Conducting strategy in public

When politicians publicly ask for expressions of support for their plans, they’re giving away too much power.

The UK Government recently called for small businesses to lobby them publicly over plans to make it easy to dismiss staff. If you have to make this call publicly, then it is likely that:

  1. You don’t get out of the office much, so lack contact with the audience to which you’re speaking
  2. You don’t know enough of the audience to make phone calls to them or the influencers
  3. You’re confusing strategy with persuasive messages

The first two ought to be the bedrock of politics. But professional politicians often have far bigger political networks than public networks.  The cult of celebrity politics creates an unreal environment in which reality is seeing yourself on television.

The irony of this approach is that it hands over any power you have to the audience.

The NZ Government recently handled this much better over oil drilling and exploration. It privately expressed its frustration at the failure of the oil industry to say enough in public about why the oil and gas industry is a good thing.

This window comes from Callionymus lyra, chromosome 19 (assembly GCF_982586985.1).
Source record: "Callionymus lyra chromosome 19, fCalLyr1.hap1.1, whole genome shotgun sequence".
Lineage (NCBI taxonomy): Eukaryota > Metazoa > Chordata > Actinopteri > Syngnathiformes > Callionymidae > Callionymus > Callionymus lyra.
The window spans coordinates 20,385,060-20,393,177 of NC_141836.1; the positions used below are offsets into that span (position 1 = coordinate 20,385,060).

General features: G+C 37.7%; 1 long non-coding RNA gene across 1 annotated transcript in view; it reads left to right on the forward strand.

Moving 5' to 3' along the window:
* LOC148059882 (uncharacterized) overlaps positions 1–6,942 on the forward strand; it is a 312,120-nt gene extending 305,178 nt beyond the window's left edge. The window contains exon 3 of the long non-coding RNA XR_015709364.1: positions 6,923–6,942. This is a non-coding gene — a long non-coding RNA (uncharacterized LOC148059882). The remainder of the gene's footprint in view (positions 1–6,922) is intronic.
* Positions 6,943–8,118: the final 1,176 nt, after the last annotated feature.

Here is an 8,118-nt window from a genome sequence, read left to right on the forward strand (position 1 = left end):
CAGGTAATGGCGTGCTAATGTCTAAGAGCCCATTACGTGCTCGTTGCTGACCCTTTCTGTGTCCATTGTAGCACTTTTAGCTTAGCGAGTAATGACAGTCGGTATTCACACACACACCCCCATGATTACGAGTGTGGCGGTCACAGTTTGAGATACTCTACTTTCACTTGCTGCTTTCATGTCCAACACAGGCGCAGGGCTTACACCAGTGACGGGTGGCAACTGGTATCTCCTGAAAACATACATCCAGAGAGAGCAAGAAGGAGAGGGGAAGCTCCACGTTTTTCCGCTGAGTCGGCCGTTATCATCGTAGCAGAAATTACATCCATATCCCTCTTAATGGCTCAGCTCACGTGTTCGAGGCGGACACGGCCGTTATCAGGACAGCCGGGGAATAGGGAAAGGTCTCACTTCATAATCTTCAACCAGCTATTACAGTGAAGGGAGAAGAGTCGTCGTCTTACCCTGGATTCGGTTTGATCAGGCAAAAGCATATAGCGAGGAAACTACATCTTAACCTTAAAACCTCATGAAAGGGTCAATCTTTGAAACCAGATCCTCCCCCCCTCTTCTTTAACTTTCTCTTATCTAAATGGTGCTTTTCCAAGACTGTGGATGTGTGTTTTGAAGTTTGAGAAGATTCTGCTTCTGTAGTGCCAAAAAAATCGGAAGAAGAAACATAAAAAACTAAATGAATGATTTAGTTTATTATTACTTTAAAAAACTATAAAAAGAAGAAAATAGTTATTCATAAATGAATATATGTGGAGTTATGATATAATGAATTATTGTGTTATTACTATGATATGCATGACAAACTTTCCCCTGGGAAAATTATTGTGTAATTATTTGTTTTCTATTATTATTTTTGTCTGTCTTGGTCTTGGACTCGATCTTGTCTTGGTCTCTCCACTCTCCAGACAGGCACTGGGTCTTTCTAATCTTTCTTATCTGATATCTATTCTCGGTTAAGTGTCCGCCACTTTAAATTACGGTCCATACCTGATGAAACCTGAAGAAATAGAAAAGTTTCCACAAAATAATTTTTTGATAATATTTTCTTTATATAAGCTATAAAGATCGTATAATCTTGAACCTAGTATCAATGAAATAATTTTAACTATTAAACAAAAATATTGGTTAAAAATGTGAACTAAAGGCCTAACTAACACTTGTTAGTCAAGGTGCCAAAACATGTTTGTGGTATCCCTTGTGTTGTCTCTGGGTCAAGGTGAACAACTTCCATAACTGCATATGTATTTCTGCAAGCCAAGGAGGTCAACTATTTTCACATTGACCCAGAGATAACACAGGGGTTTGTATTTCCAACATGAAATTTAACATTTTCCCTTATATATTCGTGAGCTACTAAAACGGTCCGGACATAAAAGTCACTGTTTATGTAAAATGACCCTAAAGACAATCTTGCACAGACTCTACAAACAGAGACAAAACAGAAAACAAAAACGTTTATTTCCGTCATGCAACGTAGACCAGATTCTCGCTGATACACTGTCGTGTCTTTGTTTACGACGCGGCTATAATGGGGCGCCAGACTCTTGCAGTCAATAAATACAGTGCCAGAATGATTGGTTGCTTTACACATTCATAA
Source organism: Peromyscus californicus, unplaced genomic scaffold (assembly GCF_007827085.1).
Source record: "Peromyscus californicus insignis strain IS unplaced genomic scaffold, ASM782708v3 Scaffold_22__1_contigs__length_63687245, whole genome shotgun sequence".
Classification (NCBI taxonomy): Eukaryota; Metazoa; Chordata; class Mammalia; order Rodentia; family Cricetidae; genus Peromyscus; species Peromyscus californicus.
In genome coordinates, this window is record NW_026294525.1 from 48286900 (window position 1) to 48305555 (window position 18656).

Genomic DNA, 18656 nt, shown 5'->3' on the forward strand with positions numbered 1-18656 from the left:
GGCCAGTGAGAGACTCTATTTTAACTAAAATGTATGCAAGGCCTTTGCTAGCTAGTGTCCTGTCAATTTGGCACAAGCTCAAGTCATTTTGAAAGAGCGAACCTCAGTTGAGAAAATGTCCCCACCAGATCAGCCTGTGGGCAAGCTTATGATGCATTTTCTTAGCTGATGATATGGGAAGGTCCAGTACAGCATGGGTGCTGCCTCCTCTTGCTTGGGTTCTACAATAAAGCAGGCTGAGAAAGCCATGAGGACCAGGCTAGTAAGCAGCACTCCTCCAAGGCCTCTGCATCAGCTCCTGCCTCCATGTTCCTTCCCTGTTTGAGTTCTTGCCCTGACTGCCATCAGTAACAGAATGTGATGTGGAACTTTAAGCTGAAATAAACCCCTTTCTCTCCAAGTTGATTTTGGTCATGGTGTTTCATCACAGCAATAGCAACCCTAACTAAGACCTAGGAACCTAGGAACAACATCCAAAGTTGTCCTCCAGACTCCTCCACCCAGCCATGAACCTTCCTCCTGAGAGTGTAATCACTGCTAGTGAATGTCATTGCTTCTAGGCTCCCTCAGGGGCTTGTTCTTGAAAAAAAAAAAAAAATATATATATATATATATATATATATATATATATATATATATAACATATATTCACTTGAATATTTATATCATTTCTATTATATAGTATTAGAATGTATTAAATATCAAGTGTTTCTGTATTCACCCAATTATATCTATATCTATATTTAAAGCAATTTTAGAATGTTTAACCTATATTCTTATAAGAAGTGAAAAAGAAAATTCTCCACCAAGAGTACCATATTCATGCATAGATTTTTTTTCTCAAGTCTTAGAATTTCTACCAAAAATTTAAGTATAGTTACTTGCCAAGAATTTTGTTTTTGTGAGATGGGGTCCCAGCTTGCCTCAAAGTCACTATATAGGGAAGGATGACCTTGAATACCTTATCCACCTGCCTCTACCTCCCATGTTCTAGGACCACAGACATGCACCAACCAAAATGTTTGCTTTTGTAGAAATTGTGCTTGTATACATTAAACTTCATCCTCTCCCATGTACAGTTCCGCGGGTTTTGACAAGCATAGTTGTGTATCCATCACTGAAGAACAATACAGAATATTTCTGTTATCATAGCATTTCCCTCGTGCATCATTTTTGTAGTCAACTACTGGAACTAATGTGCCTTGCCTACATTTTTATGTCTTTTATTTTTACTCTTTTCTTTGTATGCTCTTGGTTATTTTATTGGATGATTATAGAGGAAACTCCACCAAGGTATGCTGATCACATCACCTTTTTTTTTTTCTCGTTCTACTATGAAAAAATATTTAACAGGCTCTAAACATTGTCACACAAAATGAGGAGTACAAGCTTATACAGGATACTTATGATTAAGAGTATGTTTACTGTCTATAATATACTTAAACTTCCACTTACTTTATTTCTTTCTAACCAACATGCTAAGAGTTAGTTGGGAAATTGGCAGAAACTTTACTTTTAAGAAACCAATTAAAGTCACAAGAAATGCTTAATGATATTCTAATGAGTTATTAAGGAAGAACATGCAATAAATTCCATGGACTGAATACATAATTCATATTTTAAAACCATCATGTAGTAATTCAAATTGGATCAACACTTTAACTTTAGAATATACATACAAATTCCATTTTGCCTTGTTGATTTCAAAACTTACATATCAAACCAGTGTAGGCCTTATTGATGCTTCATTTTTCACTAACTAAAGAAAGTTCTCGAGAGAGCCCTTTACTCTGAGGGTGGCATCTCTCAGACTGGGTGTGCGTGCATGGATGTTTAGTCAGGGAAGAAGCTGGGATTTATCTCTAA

This is the right approach. The Government is doing what it thinks is right for the country, and for the industry, and in part, it is responding to the industry’s own prior lobbying. It is the industry’s duty to back up its position with some public statements on its views.

In our sort of active democracy, where decisions live or die on opinion polls, those who want a certain outcomes have to say so. Absence of public statements weakens the resolve of the silent supporters, and weakens the resolve of a Government which lives on public approval.

Support which is orchestrated, compelled, or desperately requested by the Government, is not worth a lot. 

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